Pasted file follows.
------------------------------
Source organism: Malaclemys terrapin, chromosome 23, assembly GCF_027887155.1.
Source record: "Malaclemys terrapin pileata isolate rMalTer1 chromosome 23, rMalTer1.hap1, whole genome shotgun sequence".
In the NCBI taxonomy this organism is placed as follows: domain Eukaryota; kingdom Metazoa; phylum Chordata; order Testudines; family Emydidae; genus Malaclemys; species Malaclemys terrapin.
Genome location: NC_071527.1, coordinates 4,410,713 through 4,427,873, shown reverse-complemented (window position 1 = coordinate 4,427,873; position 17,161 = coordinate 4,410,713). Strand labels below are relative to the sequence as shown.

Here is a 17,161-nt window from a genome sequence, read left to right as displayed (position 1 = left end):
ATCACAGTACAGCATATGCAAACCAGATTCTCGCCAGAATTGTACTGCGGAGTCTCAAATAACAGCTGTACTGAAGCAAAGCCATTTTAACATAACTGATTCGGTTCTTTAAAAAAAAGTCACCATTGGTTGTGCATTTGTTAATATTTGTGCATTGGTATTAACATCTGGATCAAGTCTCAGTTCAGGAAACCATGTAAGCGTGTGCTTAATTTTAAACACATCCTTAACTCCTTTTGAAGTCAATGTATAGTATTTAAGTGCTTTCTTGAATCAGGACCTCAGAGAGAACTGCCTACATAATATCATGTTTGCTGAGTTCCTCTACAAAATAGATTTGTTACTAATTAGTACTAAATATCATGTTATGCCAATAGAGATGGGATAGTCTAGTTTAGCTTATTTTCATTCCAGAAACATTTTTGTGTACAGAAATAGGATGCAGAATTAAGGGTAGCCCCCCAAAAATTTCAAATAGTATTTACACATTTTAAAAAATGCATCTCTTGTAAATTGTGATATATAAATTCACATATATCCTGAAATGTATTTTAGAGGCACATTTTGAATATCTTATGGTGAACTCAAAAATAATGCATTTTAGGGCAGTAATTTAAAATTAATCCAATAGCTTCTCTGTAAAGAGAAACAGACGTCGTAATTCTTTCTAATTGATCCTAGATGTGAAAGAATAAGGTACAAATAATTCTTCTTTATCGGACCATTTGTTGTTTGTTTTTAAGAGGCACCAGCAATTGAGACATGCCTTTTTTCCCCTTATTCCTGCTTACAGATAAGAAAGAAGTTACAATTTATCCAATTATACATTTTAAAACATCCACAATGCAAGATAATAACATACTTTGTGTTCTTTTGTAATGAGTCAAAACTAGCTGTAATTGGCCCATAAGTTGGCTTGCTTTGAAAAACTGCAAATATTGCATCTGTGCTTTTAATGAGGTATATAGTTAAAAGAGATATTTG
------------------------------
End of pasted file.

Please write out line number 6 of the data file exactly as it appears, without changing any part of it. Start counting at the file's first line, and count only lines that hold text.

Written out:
ATCACAGTACAGCATATGCAAACCAGATTCTCGCCAGAATTGTACTGCGGAGTCTCAAATAACAGCTGTACTGAAGCAAAGCCATTTTAACATAACTGATTCGGTTCTTTAAAAAAAAGTCACCATTGGTTGTGCATTTGTTAATATTTGTGCATTGGTATTAACATCTGGATCAAGTCTCAGTTCAGGAAACCATGTAAGCGTGTGCTTAATTTTAAACACATCCTTAACTCCTTTTGAAGTCAATGTATAGTATTTAAGTGCTTTCTTGAATCAGGACCTCAGAGAGAACTGCCTACATAATATCATGTTTGCTGAGTTCCTCTACAAAATAGATTTGTTACTAATTAGTACTAAATATCATGTTATGCCAATAGAGATGGGATAGTCTAGTTTAGCTTATTTTCATTCCAGAAACATTTTTGTGTACAGAAATAGGATGCAGAATTAAGGGTAGCCCCCCAAAAATTTCAAATAGTATTTACACATTTTAAAAAATGCATCTCTTGTAAATTGTGATATATAAATTCACATATATCCTGAAATGTATTTTAGAGGCACATTTTGAATATCTTATGGTGAACTCAAAAATAATGCATTTTAGGGCAGTAATTTAAAATTAATCCAATAGCTTCTCTGTAAAGAGAAACAGACGTCGTAATTCTTTCTAATTGATCCTAGATGTGAAAGAATAAGGTACAAATAATTCTTCTTTATCGGACCATTTGTTGTTTGTTTTTAAGAGGCACCAGCAATTGAGACATGCCTTTTTTCCCCTTATTCCTGCTTACAGATAAGAAAGAAGTTACAATTTATCCAATTATACATTTTAAAACATCCACAATGCAAGATAATAACATACTTTGTGTTCTTTTGTAATGAGTCAAAACTAGCTGTAATTGGCCCATAAGTTGGCTTGCTTTGAAAAACTGCAAATATTGCATCTGTGCTTTTAATGAGGTATATAGTTAAAAGAGATATTTG